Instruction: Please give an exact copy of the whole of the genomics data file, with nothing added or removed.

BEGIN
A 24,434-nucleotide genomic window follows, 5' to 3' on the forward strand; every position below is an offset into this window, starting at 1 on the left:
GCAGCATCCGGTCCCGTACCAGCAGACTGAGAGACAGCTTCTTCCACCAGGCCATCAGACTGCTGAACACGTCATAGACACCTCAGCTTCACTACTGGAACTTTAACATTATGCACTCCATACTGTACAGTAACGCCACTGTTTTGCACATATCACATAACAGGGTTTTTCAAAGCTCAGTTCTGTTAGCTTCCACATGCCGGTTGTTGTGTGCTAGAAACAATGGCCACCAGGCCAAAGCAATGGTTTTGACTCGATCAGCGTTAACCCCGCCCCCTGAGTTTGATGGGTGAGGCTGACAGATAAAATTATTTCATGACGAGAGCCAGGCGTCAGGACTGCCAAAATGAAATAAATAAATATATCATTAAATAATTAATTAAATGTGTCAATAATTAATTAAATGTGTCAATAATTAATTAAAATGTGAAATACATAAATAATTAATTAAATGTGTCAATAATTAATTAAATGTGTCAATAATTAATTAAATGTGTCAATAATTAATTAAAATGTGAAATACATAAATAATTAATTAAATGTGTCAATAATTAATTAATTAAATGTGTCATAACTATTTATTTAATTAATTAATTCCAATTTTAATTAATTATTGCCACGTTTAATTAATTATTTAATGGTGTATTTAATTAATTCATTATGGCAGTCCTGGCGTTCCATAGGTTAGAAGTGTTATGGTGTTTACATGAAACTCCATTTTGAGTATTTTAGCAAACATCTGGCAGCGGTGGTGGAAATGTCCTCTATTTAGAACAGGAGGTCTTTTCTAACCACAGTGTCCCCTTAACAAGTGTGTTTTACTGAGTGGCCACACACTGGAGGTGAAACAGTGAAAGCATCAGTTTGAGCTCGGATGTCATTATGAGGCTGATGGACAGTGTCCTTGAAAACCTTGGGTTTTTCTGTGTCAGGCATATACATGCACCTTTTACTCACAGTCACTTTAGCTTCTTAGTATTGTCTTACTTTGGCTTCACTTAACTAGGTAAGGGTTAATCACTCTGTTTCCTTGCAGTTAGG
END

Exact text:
A 24,434-nucleotide genomic window follows, 5' to 3' on the forward strand; every position below is an offset into this window, starting at 1 on the left:
GCAGCATCCGGTCCCGTACCAGCAGACTGAGAGACAGCTTCTTCCACCAGGCCATCAGACTGCTGAACACGTCATAGACACCTCAGCTTCACTACTGGAACTTTAACATTATGCACTCCATACTGTACAGTAACGCCACTGTTTTGCACATATCACATAACAGGGTTTTTCAAAGCTCAGTTCTGTTAGCTTCCACATGCCGGTTGTTGTGTGCTAGAAACAATGGCCACCAGGCCAAAGCAATGGTTTTGACTCGATCAGCGTTAACCCCGCCCCCTGAGTTTGATGGGTGAGGCTGACAGATAAAATTATTTCATGACGAGAGCCAGGCGTCAGGACTGCCAAAATGAAATAAATAAATATATCATTAAATAATTAATTAAATGTGTCAATAATTAATTAAATGTGTCAATAATTAATTAAAATGTGAAATACATAAATAATTAATTAAATGTGTCAATAATTAATTAAATGTGTCAATAATTAATTAAATGTGTCAATAATTAATTAAAATGTGAAATACATAAATAATTAATTAAATGTGTCAATAATTAATTAATTAAATGTGTCATAACTATTTATTTAATTAATTAATTCCAATTTTAATTAATTATTGCCACGTTTAATTAATTATTTAATGGTGTATTTAATTAATTCATTATGGCAGTCCTGGCGTTCCATAGGTTAGAAGTGTTATGGTGTTTACATGAAACTCCATTTTGAGTATTTTAGCAAACATCTGGCAGCGGTGGTGGAAATGTCCTCTATTTAGAACAGGAGGTCTTTTCTAACCACAGTGTCCCCTTAACAAGTGTGTTTTACTGAGTGGCCACACACTGGAGGTGAAACAGTGAAAGCATCAGTTTGAGCTCGGATGTCATTATGAGGCTGATGGACAGTGTCCTTGAAAACCTTGGGTTTTTCTGTGTCAGGCATATACATGCACCTTTTACTCACAGTCACTTTAGCTTCTTAGTATTGTCTTACTTTGGCTTCACTTAACTAGGTAAGGGTTAATCACTCTGTTTCCTTGCAGTTAGG